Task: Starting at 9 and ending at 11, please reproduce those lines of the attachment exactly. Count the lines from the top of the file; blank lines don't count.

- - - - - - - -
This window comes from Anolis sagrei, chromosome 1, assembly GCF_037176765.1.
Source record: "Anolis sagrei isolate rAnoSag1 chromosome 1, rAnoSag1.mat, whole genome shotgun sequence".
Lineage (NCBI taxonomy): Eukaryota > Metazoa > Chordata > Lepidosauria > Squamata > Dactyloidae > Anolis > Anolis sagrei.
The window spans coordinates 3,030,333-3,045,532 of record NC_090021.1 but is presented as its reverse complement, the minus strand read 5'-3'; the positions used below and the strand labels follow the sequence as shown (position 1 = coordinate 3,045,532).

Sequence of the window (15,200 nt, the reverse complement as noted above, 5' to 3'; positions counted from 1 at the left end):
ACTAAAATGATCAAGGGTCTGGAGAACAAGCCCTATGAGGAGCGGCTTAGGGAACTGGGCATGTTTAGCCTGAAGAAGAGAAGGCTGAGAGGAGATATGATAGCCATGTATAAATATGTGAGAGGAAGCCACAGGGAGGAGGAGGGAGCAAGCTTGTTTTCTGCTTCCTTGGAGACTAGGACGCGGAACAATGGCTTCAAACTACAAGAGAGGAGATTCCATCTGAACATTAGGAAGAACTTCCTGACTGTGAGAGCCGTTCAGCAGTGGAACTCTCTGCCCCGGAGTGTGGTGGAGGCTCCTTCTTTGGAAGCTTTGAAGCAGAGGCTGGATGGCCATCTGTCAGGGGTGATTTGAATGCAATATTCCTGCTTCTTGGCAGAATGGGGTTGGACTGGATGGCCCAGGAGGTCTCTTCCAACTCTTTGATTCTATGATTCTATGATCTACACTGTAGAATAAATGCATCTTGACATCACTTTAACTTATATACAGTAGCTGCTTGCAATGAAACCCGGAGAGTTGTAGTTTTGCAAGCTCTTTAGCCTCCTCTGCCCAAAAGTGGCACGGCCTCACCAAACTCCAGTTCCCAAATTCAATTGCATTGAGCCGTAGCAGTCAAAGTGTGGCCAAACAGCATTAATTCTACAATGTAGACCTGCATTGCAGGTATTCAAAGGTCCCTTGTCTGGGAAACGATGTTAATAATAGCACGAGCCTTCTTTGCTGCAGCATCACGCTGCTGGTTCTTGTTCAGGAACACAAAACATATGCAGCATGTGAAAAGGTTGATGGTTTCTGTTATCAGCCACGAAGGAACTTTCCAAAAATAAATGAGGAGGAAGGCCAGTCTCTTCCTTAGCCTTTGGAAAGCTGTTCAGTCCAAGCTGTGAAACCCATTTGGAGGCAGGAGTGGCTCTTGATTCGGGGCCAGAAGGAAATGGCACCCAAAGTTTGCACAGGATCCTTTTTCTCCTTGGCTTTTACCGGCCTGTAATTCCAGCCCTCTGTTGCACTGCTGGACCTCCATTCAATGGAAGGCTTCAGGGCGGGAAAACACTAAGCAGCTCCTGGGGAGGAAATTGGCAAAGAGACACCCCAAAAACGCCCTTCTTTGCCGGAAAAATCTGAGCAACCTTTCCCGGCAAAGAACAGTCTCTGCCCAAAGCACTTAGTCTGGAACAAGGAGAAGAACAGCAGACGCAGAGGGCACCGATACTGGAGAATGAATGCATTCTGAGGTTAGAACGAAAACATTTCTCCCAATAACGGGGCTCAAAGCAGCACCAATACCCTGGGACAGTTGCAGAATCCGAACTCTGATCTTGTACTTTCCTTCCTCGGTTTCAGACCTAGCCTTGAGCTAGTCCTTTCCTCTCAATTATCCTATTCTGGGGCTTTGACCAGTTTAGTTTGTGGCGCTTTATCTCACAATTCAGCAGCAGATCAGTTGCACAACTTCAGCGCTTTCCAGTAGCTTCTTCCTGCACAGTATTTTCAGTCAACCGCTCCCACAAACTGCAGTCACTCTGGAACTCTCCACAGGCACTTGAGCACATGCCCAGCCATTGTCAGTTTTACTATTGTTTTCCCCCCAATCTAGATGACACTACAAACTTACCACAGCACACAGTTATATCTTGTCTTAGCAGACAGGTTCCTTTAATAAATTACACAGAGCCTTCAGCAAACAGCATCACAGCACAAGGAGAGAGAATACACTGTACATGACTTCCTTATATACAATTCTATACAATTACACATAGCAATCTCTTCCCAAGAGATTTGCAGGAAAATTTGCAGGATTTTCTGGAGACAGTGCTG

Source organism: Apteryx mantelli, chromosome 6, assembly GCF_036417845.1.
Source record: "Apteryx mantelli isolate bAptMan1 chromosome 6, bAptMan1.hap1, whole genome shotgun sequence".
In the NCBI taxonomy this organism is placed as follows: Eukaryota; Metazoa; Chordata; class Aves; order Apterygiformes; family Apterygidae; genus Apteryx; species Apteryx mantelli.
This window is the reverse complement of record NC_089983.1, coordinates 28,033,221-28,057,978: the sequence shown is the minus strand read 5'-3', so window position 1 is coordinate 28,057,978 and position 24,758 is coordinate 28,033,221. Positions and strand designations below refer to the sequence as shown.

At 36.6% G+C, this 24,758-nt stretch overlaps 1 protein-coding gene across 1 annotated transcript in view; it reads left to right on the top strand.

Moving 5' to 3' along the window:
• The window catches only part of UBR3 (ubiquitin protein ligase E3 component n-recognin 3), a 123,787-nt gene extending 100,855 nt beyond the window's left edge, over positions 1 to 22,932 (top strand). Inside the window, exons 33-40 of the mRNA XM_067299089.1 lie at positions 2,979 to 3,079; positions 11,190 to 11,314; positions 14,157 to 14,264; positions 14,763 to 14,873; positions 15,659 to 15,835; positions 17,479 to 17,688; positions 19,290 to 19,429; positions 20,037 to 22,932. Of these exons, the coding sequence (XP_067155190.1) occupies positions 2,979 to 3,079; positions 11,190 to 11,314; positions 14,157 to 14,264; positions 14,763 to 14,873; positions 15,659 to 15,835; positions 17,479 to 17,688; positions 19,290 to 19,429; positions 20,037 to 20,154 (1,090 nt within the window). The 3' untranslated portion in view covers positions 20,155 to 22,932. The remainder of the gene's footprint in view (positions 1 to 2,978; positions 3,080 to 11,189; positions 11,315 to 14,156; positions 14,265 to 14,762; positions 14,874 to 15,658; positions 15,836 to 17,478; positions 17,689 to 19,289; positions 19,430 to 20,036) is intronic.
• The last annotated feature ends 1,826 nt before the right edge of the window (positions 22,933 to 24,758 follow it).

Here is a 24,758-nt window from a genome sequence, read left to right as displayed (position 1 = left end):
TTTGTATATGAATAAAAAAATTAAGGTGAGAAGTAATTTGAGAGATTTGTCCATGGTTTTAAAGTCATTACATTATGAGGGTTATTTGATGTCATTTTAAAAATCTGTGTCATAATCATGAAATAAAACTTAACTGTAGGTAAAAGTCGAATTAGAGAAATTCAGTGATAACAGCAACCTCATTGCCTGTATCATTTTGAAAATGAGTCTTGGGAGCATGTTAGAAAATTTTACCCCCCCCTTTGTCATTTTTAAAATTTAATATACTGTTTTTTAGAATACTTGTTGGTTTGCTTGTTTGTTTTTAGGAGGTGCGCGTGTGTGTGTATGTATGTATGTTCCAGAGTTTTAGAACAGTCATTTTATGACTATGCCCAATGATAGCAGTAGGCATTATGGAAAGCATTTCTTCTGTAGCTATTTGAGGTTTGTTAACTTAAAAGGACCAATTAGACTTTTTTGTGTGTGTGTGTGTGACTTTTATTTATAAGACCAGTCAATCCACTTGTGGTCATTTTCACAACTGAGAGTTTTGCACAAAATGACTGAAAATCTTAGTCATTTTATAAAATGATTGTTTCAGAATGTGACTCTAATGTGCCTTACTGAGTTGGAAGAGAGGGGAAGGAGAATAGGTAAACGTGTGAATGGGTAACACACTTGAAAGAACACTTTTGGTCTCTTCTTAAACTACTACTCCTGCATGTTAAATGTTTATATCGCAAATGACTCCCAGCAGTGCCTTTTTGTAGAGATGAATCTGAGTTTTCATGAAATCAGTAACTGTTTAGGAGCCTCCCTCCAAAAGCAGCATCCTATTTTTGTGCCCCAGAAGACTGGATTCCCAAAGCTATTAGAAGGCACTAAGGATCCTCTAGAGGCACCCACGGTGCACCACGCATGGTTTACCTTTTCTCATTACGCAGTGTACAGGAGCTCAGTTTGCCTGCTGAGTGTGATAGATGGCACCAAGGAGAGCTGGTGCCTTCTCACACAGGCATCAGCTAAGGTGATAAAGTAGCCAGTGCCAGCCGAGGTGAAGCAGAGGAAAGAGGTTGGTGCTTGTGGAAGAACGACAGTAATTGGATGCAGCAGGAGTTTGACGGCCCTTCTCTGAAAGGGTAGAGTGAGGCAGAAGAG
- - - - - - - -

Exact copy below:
In the NCBI taxonomy this organism is placed as follows: Eukaryota; Metazoa; Chordata; class Aves; order Apterygiformes; family Apterygidae; genus Apteryx; species Apteryx mantelli.
This window is the reverse complement of record NC_089983.1, coordinates 28,033,221-28,057,978: the sequence shown is the minus strand read 5'-3', so window position 1 is coordinate 28,057,978 and position 24,758 is coordinate 28,033,221. Positions and strand designations below refer to the sequence as shown.

At 36.6% G+C, this 24,758-nt stretch overlaps 1 protein-coding gene across 1 annotated transcript in view; it reads left to right on the top strand.